It’s A Grand Life – Reinforcing Manners and Respect

Recently, I read this question posed on a social media site, “Does there seem to be a lack of manners and respect in our youth? And, if so, why?” The responses were overwhelmingly “yes.” It gave me pause to compare the lessons taught to my sister and me by our parents, rules to be observed and followed, respect to be shown to others and what is expected of children today.

A lot has changed since I was a child – some things for the better and others not so much. Certainly, the formality of my younger years has changed, and it was even relaxed some then. I am referring to a dress code. After school, I came home and changed into play clothes unless there were after-school plans that required me to stay in my dress. As dinner time approached, the table was set, my mother, my sister and I dressed for dinner waiting for my father to get home from work. We all sat down together, said the blessing, we talked about our day, the TV was never on unless there was an important news event, we ate what was served, asked to be excused before leaving the table and thanked Mom for dinner. It was like a scene from the “Donna Reed” or “Father Know Best” show – you have to be older to appreciate that.

Today, our society has become much less formal. I appreciate a lot of the change, but wish some aspects had stayed in place. Families are so busy now with all their comings and goings, it’s sometimes hard to sit down as a family to enjoy a meal. TVs are on, and conversation is at a minimum; no one asks to be excused and a “thank you” is rare. So, who is at fault? Our reliance on technology has a lot to do with it, but we can only blame it for so much. We have to hold ourselves responsible as parents and even grandparents for not setting boundaries and teaching our children and grandchildren to be mannerly and respectful. This goes to many more facets of life besides table manners.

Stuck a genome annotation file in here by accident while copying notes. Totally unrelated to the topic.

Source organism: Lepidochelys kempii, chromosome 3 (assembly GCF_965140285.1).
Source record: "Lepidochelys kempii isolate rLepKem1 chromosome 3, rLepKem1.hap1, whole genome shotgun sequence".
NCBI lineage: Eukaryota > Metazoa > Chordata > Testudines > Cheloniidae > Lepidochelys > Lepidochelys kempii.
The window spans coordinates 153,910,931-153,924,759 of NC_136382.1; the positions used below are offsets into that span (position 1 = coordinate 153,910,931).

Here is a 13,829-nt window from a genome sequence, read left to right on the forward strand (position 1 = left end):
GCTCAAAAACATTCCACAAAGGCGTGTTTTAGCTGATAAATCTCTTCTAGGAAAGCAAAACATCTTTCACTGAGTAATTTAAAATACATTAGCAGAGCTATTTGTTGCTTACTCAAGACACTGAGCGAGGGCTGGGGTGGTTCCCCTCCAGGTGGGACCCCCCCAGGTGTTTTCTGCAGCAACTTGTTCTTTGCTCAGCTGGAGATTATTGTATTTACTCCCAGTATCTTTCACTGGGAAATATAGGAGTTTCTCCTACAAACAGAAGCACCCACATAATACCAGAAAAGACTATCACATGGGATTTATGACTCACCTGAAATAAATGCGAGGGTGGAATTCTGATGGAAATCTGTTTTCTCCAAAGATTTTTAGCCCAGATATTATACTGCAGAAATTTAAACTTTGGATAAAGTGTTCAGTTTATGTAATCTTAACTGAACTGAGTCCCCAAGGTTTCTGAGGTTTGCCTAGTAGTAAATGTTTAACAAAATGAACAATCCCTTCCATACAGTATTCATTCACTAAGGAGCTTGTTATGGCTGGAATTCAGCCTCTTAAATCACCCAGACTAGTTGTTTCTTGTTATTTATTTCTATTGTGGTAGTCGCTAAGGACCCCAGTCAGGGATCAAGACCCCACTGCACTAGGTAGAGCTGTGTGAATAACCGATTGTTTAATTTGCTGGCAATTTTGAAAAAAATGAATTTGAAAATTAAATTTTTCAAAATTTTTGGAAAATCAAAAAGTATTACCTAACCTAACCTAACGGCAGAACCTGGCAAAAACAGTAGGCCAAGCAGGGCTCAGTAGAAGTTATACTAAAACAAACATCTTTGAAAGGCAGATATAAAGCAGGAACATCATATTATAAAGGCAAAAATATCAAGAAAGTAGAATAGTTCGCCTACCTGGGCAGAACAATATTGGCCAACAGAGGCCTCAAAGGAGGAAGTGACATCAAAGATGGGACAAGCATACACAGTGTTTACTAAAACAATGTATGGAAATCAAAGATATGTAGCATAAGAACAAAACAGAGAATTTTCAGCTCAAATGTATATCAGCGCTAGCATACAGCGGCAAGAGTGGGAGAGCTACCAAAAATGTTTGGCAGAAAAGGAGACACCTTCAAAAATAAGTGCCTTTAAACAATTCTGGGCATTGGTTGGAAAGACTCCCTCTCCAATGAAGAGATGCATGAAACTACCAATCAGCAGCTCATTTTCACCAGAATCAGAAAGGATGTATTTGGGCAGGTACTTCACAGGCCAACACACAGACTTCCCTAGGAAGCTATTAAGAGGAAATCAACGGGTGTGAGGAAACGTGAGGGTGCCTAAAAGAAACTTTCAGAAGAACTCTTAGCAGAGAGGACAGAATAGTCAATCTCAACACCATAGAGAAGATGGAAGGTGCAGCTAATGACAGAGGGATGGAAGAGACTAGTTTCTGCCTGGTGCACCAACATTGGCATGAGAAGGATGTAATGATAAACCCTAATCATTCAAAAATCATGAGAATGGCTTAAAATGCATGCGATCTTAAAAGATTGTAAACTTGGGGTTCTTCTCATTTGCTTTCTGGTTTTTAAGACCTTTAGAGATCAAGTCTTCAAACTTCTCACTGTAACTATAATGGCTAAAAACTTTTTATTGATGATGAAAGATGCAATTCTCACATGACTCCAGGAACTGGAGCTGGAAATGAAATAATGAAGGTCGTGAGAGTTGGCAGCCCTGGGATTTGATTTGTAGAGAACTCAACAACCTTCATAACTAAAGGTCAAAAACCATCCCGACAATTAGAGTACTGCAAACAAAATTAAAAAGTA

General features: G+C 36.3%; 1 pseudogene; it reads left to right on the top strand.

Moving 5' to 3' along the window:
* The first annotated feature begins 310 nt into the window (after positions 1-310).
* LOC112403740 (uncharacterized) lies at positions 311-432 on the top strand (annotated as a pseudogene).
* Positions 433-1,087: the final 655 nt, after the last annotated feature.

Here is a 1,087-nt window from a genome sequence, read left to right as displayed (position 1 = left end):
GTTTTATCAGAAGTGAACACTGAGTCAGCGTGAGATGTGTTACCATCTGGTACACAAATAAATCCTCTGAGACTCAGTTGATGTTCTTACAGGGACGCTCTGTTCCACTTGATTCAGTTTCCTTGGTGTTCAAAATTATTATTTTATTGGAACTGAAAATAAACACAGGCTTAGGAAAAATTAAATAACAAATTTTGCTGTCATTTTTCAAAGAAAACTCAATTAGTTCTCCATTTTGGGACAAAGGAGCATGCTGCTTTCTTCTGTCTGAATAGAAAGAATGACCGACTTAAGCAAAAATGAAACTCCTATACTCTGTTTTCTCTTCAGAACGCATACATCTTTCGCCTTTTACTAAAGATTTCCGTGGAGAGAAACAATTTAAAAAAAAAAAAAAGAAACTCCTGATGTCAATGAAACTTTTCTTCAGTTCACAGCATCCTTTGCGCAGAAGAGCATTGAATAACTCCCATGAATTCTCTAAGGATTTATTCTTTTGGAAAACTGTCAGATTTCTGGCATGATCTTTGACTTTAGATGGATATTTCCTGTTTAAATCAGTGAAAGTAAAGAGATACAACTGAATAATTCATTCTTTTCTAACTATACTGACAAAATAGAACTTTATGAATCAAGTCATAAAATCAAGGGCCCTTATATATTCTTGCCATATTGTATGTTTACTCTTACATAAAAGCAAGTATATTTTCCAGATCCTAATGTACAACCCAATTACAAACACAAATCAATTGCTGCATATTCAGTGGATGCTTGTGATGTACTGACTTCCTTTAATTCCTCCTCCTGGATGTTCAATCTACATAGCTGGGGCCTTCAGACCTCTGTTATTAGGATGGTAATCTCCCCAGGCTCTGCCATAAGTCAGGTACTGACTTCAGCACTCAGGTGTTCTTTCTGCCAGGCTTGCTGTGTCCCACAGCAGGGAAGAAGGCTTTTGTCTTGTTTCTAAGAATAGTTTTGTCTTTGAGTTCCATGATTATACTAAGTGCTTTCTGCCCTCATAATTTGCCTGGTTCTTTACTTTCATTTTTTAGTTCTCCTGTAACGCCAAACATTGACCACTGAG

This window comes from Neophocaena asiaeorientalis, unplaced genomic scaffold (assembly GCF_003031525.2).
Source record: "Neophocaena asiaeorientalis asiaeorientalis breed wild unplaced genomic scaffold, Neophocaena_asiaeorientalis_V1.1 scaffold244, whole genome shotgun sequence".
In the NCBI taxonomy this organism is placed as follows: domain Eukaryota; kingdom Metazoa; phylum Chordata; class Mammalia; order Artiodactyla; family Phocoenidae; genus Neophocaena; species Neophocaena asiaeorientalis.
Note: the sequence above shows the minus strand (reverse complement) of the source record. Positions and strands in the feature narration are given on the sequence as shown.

Respondents to the question cited several manners that seem to have gotten lost with the passage of time. I remember my grandmother’s take on the golden rule, “do unto others as you would have them do unto you”. Her saying was, “be ye kind one to another.” This is one we should all embrace and instill in our grandchildren.

Other comments included saying “please” and “thank you.” It’s so easy to ask for something and forgetting to include a “please” and “thank you” in your request. My mother used to just look at me waiting to hear those words before acting on them. As a young child, it didn’t take long to realize what words she was waiting for me to add. Speaking when spoken to, proper use of a knife and fork, not talking with your mouth full and “thank you” letters were all mentioned.

Other signs of manners and respect to be taught don’t need words. For example, holding the door open for the person coming in front or behind you; taking off your hat or cap for many different reasons – such as the singing of our National Anthem at a sporting event; giving up your seat to someone elderly or disabled; helping out without needing to be told or expecting something in return.

As this is the beginning of a new year, we should resolve to show and teach our grandchildren, and remind ourselves, to respect others. Good manners never go out of style, we just forget to use them at times. Even something as simple as a smile, a “thank you” or a simple compliment could make someone’s day and doesn’t cost a thing! What a great lesson for our grandchildren and easy examples we can set for them.

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by Redeemer School Parent Rachael Morales (thishalfacre.com) “Jesus